Excerpt from Going to Extremes - How Like Minds Unite and Divide by Cass R. Sunstein
It is obvious that extremism is not always bad. Sometimes extreme movements are good, even great. When people shift from indifference to intense concern with local problems, such as poverty and crime, group polarization is an achievement, not a problem. Barry Goldwater was correct to say that “extremism in the defense of liberty is no vice.” The American Revolution, the civil rights movement, and the fall of both communism and apartheid had everything to do with mechanisms of the sort sketched here. Once we acknowledge that extremism can be desirable, and that group polarization can move people toward engagement in solving serious problems, the analysis has to be modified. But how?
Societies gain from group polarization and, in particular, from deliberating enclaves, consisting of groups of likeminded people. People need spaces where they can assemble with others to discuss issues on their own; consider, for example, entrepreneurs, scientists, disabled people, economists, and the elderly. Such spaces promote learning, creativity, and innovation. They provide comfort and solace. They are also indispensable to both economic growth and democracy. In an important essay, law professor Heather Gerken draws attention to “second-order diversity” the kind of diversity that comes when society consists of many groups that do not have a lot of internal diversity.1 First order diversity has been my emphasis here; it refers to the degree of diversity within groups and organizations. Second order diversity is altogether different. It refers to the degree of diversity across groups and organizations.
The United States gains from a situation in which Utah, California, and Massachusetts are allowed to attempt their own experiments on marriage, welfare, and the environment. We can all see what works and what doesn’t. If some economics departments are conservative and others are liberal, the profession as a whole, and eventually the nation, will learn from the ideas and theories that emerge. Gerken argues that in many domains, what we do seek, and what we should seek, is second-order diversity. John Stuart Mill celebrated “experiments in living,”2 and any such experiments will ensure that like-minded types spend a lot of time together. And when second-order diversity exists, there will be a number of echo chambers and a lot of group polarization.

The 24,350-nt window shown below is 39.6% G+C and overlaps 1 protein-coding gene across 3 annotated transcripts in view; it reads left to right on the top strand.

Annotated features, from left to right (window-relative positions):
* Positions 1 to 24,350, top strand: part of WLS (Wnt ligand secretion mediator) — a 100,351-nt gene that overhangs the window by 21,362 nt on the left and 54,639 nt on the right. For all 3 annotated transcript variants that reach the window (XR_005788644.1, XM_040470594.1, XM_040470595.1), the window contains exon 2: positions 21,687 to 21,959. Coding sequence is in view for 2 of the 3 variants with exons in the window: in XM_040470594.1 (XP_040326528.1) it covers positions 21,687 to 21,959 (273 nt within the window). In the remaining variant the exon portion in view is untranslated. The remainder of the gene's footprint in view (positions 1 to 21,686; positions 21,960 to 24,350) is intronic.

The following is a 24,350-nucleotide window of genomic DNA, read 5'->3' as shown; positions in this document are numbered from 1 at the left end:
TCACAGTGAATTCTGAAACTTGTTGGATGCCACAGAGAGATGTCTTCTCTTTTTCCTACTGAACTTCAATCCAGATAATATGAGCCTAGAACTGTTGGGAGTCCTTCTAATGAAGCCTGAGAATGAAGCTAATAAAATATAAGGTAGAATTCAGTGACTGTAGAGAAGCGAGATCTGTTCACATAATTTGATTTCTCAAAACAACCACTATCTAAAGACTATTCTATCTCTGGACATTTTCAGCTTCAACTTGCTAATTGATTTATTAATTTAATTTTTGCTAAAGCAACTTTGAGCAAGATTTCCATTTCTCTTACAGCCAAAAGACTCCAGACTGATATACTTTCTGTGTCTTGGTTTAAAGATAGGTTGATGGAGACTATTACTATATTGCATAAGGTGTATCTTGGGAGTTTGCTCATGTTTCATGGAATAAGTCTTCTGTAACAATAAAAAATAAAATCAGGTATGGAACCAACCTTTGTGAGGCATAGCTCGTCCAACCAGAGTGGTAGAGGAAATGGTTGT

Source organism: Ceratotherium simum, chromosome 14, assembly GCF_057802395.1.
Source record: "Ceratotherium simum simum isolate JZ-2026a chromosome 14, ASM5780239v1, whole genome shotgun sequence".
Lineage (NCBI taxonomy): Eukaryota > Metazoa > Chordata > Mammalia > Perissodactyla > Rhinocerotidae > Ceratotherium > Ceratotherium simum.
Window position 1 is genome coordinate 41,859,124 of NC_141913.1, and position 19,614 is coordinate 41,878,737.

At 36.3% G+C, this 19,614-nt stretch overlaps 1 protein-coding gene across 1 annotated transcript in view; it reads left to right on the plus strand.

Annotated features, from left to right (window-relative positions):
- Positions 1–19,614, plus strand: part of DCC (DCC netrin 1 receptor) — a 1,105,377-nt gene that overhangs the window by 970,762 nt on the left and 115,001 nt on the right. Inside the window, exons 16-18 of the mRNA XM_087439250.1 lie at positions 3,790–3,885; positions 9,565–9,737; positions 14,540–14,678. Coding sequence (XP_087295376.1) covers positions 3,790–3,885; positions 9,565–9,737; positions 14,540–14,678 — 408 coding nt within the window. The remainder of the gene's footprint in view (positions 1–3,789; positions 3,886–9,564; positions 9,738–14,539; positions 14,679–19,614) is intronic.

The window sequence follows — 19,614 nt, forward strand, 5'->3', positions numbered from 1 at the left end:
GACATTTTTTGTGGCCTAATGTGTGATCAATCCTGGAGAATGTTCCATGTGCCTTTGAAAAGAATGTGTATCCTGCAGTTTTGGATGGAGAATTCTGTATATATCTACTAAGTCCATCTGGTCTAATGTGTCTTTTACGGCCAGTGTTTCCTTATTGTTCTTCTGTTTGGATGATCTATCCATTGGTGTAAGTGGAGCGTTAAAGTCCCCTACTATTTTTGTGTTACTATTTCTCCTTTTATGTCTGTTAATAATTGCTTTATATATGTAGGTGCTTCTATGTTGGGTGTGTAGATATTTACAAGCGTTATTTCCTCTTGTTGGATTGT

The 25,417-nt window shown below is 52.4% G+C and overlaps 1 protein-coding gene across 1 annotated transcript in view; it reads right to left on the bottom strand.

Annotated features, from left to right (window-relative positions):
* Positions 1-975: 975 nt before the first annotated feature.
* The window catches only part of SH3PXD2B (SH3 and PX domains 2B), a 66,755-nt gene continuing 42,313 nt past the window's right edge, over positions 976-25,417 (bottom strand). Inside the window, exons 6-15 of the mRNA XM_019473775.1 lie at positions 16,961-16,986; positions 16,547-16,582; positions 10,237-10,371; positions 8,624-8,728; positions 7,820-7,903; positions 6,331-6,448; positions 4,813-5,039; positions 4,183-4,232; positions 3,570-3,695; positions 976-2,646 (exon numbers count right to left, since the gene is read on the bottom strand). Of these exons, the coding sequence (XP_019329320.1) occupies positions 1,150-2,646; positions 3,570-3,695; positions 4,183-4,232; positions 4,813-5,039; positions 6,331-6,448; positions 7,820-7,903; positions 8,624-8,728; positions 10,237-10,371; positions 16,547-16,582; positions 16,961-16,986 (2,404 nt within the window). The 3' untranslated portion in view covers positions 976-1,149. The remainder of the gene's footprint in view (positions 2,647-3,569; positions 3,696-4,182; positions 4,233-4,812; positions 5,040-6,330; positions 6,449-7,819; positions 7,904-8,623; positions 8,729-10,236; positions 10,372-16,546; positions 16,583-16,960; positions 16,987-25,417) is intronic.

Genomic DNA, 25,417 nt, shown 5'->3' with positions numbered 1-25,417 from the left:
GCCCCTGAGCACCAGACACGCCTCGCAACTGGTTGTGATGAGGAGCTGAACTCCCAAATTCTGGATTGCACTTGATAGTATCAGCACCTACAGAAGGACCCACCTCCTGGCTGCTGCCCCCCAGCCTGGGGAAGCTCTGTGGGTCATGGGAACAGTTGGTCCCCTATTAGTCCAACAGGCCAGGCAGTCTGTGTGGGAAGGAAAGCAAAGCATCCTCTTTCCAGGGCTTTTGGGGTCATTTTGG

For any nation, second-order diversity may be especially important, certainly in the long run. If many organizations are allowed to exist, and if each of them is made up of likeminded people, the nation will ultimately benefit from the greater range of views and practices that emerge. Inevitably, several of those groups will be extreme, but their very extremism will enrich society’s “argument pool” and thus promote sensible solutions. The federal system benefits from second-order diversity; so does the study of science, anthropology, and literature. Freedom of association ensures the existence of a wide range of like-minded groups: Catholic organizations, Jewish organizations, animal rights groups, the National Rifle Association, gay rights groups, pro-Palestinian groups, Muslim organizations, and countless more. If group polarization is occurring in some or many of those groups, we may all gain from what emerges.
There is a further point. If people speak to like-minded others, they are more likely to be energized, and if they are more likely to be energized, they are more likely to become active, politically or otherwise.3 If people hear the other side and give serious consideration to competing arguments, they may well be more respectful and tolerant but they are also more likely to be passive and perhaps even indifferent. Group polarization promotes engagement; conversations with multiple others can produce inaction and paralysis. A political process might well depend on a situation in which many groups of like-minded types spur their members to seek change.